Next to alcohol, marijuana is the most commonly used drug in the U.S. A recent Gallup poll found that the number of American adults who smoke weed has nearly doubled in just three years, with one in eight people over the age of 18 reporting current use. As marijuana becomes legalized in more and more states and attitudes toward the drug relax, many women are left wondering, “can pregnant women smoke weed?”
While more research is needed on how using marijuana during pregnancy affects the development and health of a baby, preliminary studies have resulted in mixed messages.
Although research about marijuana use during pregnancy is limited and the results are mixed, a number of studies have found a variety of potential problems resulting from using weed while you’re pregnant, according to the National Institute on Drug Abuse (NIDA).
Other studies have found correlations between smoking weed during pregnancy and neurological development, and children who are exposed to THC in the womb are more likely to have trouble with problem-solving skills, attention, and memory during their early school years.
NIDA admits that more research is needed in order to separate the effects specific to marijuana from those that are environmental, such as other drugs being used and the level of stress in the home environment. And indeed, a 2016 review and meta-analysis of 31 studies found no independent association between prenatal marijuana use and adverse birth problems when researchers adjusted for other factors, such as tobacco use.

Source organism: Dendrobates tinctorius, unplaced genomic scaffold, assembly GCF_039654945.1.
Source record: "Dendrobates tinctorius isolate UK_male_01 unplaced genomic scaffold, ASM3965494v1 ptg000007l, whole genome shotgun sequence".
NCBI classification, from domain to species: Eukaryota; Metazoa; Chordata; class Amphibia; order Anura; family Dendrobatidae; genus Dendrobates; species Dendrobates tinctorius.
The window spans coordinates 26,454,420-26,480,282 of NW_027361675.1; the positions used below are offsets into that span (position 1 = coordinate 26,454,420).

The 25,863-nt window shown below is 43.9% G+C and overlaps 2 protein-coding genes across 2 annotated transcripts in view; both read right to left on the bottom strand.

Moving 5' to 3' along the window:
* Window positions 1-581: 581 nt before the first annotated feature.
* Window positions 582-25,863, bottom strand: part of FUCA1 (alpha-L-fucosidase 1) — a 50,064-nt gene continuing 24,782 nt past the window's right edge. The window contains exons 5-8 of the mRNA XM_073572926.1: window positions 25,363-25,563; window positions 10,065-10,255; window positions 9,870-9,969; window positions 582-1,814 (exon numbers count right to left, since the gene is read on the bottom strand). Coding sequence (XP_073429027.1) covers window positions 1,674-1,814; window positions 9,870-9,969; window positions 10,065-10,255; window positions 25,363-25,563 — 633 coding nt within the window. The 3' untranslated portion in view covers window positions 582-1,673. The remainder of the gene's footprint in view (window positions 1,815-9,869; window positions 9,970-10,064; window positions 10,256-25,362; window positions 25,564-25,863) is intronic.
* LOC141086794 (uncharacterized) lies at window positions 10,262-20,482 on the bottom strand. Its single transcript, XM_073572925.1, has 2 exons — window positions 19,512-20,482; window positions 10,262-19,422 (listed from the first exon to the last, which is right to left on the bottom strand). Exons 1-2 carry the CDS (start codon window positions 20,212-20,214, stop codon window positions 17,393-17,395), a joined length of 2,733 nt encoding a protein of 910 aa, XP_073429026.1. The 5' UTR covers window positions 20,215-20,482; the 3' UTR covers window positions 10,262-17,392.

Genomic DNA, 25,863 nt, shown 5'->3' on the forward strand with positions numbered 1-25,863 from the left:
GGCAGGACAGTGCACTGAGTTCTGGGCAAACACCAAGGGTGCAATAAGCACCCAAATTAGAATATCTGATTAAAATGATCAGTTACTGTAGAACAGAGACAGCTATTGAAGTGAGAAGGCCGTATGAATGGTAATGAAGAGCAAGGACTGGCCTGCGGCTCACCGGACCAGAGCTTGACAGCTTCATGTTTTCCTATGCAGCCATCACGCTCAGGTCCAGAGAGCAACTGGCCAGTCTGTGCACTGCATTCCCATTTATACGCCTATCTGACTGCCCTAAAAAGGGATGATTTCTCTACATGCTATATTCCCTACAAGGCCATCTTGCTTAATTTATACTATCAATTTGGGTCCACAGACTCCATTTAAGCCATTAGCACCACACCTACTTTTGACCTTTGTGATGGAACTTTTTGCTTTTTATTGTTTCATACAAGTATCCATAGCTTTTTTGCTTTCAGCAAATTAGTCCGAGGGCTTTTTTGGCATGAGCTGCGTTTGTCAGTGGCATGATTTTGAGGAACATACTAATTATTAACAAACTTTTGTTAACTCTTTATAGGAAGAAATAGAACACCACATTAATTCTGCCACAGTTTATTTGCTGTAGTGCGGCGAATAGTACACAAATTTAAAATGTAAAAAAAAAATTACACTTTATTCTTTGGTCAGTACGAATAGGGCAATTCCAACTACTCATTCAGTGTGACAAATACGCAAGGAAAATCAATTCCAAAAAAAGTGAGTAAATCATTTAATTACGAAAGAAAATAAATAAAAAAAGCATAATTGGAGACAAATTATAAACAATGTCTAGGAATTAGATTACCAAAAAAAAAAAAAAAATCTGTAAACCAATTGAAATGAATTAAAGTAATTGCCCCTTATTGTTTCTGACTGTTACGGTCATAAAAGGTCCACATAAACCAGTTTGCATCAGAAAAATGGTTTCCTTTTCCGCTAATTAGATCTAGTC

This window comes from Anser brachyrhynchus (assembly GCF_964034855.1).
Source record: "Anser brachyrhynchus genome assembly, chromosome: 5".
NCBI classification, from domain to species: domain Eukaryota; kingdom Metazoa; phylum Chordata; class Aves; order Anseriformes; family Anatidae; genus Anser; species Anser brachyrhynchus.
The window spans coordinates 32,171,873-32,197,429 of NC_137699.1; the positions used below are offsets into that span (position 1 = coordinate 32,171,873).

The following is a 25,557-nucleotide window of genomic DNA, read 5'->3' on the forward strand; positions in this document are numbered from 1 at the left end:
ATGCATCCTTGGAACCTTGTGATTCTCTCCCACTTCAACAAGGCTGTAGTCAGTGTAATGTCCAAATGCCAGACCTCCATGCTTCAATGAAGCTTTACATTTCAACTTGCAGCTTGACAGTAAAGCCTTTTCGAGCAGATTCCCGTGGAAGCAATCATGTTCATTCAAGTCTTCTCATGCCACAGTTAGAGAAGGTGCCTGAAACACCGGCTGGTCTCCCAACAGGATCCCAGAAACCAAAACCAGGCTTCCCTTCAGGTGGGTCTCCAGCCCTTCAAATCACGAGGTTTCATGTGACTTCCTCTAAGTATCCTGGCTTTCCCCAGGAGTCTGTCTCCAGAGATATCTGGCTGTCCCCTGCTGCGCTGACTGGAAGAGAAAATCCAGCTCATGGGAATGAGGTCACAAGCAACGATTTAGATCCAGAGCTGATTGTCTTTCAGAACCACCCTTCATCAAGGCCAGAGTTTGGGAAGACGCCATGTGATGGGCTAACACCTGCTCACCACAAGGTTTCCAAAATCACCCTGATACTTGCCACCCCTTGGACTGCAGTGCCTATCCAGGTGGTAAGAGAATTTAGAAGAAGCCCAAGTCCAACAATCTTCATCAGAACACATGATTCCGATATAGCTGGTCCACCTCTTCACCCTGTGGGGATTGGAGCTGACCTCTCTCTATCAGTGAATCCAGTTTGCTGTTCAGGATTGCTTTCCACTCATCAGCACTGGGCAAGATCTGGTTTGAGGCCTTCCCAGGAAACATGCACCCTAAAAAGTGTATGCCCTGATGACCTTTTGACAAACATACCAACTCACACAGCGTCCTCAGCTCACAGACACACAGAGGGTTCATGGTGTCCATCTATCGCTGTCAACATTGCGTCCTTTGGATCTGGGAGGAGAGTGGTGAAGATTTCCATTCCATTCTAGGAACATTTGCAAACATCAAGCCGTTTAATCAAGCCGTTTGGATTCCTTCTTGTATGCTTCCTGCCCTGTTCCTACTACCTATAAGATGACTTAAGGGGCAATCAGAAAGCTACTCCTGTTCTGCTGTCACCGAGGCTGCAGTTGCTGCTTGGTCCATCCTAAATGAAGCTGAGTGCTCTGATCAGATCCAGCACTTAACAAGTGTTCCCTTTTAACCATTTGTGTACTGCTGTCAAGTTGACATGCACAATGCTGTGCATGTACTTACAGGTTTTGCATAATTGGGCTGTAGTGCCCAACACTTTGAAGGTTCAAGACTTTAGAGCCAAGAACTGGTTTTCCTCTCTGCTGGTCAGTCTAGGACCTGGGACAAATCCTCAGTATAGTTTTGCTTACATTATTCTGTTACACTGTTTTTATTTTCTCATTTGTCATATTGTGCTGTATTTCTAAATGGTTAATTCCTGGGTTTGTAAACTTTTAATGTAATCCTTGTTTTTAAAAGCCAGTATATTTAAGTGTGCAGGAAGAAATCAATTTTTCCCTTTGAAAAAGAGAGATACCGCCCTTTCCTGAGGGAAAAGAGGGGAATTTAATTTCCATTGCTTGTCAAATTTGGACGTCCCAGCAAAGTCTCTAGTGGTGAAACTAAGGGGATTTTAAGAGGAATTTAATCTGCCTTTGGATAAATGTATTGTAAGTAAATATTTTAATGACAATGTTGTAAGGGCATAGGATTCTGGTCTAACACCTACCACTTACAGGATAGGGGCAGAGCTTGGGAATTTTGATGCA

Despite the mixed results of the current research, experts across the board recommend abstaining from using weed while you’re pregnant. Even if marijuana use doesn’t increase the risk of birth issues, it very well may cause cognitive, social, and attention problems once your child enters school, and that’s a risk you shouldn’t take.
Between nine and 17 percent of people who smoke marijuana become addicted to it. Addiction is characterized by the inability to stop using a psychoactive substance even though you want to or have tried to quit. NIDA points out that for the majority of people with addiction, willpower and good intentions alone are rarely enough to help them end the addiction. Professional help is usually needed in order to address harmful thought and behavior patterns common with addiction and the issues that underlie the marijuana abuse to begin with, which may include chronic stress, a history of trauma, or mental illness.
If you can’t seem to quit using marijuana even though you know it could cause problems with your pregnancy or your child’s development, talk to your doctor about treatment programs, or visit a therapist who specializes in addiction.